Pregnant women are dealing with a lot. From hormonal mood shifts to changing body images, pregnancy makes women act a little crazy sometimes. It doesn't help when passers-by worsen the situation by saying something dumb. Now in my third pregnancy, I've figured out some common triggers that make me want to lash out at innocent strangers.

If you want to escape an encounter with this pregnant woman intact, here are some things to avoid.

Do. Not. Touch

Unless you put it there, don't touch it. Touching a stranger's belly, pregnant or not, is rude, even when you ask first. I know that some people are inexplicably drawn toward babies, but at least wait until they've emerged. If you reach out and pet a stranger, you deserve whatever you get.

Avoid talking about my physique

There is no good thing you can say about a pregnant woman's weight. If you tell me I look small and cute, I'm going to flip out, call my obstetrician and demand testing for failure to thrive or some other malady which my baby probably does not have. If, however, you tell me I look huge, I will cry. I will also refer to myself as a beached whale for the rest of the day. How about having that on your conscience?

On a related note, don't predict my due date unless you are my doctor. I pity the poor person who tells me I look like I'm about to pop when I'm only six months along. It won't be a pretty sight. If you absolutely must comment on my appearance, there is only one acceptable thing to say. Repeat after me: "You look radiant!"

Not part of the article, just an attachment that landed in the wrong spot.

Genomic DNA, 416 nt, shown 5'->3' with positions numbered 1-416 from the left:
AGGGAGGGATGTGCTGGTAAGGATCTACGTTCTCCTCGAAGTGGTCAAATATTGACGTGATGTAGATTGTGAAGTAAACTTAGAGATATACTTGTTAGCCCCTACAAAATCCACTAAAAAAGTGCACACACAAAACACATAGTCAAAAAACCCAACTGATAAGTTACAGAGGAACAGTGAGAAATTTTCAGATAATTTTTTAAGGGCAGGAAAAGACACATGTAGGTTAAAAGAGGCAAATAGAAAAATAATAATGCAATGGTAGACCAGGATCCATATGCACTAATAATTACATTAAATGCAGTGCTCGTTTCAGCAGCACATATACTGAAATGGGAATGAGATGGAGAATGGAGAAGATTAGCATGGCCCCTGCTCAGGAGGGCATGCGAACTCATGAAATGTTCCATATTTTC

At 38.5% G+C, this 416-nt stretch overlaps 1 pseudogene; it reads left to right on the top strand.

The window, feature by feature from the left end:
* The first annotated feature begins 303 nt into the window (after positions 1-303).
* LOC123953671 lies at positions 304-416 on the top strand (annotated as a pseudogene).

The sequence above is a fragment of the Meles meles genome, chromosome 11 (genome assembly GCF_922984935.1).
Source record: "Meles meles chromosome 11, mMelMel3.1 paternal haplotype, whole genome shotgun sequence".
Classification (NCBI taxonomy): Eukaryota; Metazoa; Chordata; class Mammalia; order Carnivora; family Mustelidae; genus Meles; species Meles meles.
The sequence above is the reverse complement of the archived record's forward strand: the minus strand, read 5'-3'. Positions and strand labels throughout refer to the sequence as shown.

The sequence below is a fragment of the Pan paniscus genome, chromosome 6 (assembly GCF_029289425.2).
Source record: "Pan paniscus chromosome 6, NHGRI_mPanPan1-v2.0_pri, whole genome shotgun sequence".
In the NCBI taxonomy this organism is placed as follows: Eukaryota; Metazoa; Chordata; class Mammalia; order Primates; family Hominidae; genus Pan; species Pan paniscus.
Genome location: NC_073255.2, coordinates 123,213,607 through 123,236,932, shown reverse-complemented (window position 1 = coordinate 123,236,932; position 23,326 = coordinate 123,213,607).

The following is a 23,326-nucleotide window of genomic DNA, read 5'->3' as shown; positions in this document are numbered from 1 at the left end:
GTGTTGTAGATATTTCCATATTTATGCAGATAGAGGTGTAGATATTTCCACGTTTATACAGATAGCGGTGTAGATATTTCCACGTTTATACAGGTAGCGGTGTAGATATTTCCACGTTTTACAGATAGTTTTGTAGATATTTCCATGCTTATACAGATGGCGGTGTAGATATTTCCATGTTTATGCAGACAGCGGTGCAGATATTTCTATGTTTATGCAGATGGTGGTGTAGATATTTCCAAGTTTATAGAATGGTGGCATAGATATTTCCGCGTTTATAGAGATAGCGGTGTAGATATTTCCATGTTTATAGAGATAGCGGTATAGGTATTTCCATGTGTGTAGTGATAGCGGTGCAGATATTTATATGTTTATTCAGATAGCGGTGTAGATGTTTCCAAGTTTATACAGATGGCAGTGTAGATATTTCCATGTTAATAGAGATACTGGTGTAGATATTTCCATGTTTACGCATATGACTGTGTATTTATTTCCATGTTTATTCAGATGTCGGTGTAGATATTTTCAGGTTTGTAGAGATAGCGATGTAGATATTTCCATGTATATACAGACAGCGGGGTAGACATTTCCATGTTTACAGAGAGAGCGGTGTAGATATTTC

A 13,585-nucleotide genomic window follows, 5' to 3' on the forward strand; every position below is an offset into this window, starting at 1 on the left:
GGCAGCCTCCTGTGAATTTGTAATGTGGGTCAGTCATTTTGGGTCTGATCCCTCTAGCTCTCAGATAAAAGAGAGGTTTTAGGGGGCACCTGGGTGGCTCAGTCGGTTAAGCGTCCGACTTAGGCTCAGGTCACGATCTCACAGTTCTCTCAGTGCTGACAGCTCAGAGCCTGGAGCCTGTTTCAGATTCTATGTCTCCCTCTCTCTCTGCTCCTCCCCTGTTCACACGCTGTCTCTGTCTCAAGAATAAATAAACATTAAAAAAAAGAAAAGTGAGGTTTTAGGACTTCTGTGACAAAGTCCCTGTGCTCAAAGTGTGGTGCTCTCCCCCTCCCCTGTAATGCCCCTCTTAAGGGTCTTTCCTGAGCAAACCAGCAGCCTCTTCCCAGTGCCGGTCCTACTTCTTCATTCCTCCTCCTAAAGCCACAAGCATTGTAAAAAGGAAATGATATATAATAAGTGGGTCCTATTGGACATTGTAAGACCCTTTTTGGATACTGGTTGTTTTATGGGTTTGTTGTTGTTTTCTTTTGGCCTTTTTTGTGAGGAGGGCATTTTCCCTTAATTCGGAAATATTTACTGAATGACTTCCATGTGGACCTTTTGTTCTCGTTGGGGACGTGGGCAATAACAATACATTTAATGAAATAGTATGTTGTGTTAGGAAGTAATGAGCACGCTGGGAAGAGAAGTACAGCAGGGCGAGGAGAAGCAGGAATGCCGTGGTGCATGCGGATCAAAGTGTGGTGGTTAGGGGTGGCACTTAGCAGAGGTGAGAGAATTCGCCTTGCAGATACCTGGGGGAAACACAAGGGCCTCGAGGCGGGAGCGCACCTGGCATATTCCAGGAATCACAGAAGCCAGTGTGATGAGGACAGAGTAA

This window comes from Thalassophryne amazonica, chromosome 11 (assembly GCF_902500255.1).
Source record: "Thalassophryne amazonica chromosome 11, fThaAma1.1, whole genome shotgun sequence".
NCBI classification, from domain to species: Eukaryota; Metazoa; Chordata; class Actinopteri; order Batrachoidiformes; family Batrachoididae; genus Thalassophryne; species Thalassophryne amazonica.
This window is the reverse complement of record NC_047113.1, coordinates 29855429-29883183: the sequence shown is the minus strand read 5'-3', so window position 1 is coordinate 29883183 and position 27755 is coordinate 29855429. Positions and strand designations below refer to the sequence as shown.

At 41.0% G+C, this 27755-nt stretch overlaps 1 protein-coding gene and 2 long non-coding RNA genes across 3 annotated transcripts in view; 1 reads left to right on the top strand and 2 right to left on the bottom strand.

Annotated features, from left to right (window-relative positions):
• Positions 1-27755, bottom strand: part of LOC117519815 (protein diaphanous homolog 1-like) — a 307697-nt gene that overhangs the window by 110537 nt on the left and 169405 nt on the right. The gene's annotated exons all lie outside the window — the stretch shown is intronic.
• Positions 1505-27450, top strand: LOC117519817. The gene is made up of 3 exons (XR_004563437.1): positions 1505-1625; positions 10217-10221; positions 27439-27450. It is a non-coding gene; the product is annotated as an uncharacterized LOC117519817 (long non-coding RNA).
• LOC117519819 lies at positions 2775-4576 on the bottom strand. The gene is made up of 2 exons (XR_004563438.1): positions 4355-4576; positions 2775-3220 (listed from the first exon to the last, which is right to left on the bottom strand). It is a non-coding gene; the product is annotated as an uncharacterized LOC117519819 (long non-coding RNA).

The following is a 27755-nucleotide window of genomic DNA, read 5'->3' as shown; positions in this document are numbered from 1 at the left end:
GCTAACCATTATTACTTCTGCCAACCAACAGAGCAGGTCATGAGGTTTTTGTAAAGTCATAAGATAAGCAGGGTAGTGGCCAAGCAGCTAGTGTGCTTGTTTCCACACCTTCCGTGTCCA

Don't ask lose-lose questions

If you ask me if I'm excited about the pregnancy, I know full well there is only one acceptable answer. It doesn't matter if I'm sick as a dog and miserable, I will smile at you and nod like a bobble head. Then I will resent you for making me lie. Yes, I'm excited about the baby, but that doesn't mean I have to love every second of being pregnant.

Also, if you ask me what gender I prefer, I'm going to feel like a jerk for answering. If I answer I want a girl and end up with a boy, I'm going to feel horrible until the end of time. Just don't go there.

Last but certainly not least, do not, under any circumstances, ask if I planned the pregnancy. Unless you're my mother or my best friend since first grade, it is none of your business. The only thing I want to hear coming from your mouth is a hearty, "Congratulations!"

Offer unsolicited advice. I dare you!

My choices about birthing, breastfeeding, co-sleeping and circumcision are just that: my choices. Same thing goes for whether I will work after baby arrives. Since I have to raise him, I get to make the big decisions. Know that I'm weighing all my options thoroughly and trust in my ability to raise my child responsibly.

Let me eat whatever I want

If I tell you I want a pickle, onion and ice cream sandwich on sourdough bread, hand me the sandwich and walk away slowly. I do not want to hear, "Should you be eating that?" When in doubt, throw some chocolate at me and smile. It really is the safest course of action.

Pregnant women are not an innately scary bunch. Although we sometimes resemble easily agitated bears, we prefer acting civil and excited about our soon-to-be-new arrival. Use some common sense and think before you speak. Follow these simple rules and you'll walk away unscathed.

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